Electronic collars (or e-collars) are one of the most maligned tools in dog training, and one of the tools most likely to be referred to as “abusive” by single-quadrant (often referred to as pro-positive) trainers and their advocates. Typically, we see e-collars referred to universally as “shock collars”, for example in the recent banning of specific tools by a major retailer.
When we talk about e-collars we are referring pretty exclusively to the ecollar technologies brand of tools, which are based in a TENS system and have a simple vibrate setting. For clarity, we do not use non-TENS (shock) units, and recommend against bark collars.
If I (Ejay) had to give up all of my other training tools, from collars to cookies to leashes to even my beloved crates- I would go to the ends of the earth for my damn e-collar.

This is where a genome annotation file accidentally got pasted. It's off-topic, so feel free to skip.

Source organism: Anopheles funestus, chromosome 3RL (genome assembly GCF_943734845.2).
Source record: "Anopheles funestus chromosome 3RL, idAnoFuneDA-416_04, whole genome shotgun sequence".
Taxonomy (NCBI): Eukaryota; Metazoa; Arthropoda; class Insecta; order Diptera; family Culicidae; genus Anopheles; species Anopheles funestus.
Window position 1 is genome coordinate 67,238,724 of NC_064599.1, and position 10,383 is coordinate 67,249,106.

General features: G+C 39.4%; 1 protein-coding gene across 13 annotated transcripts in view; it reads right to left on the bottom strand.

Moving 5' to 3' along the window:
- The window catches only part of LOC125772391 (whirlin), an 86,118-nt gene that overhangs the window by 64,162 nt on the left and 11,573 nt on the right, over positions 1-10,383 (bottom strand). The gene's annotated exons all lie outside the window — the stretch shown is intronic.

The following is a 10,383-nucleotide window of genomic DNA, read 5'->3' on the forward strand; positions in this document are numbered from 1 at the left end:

Let’s talk about it. First and foremost, RT does not train on a constant pressure pattern. What the hell does that mean? Many trainers use a method popularized by Larry Krohn, in which you hold a low level stimulus down on an e collar until the desired behavior is performed. So for example, I may give my pup a command, and then hold the e-collar on a stim setting until I get that command. I personally am not the biggest fan of this, as someone who works with two primary groups of people- pet owners with several behavioral modification needs, and service dog clients. I understand the methodology and even to a degree why it works so well. However, I don’t think that it is accessible to many owners not incredibly savvy in the nuances of dog training, and honestly what we see often is an increase in obedience compulsion rather than a development of a dog to think and choose the wanted behaviors.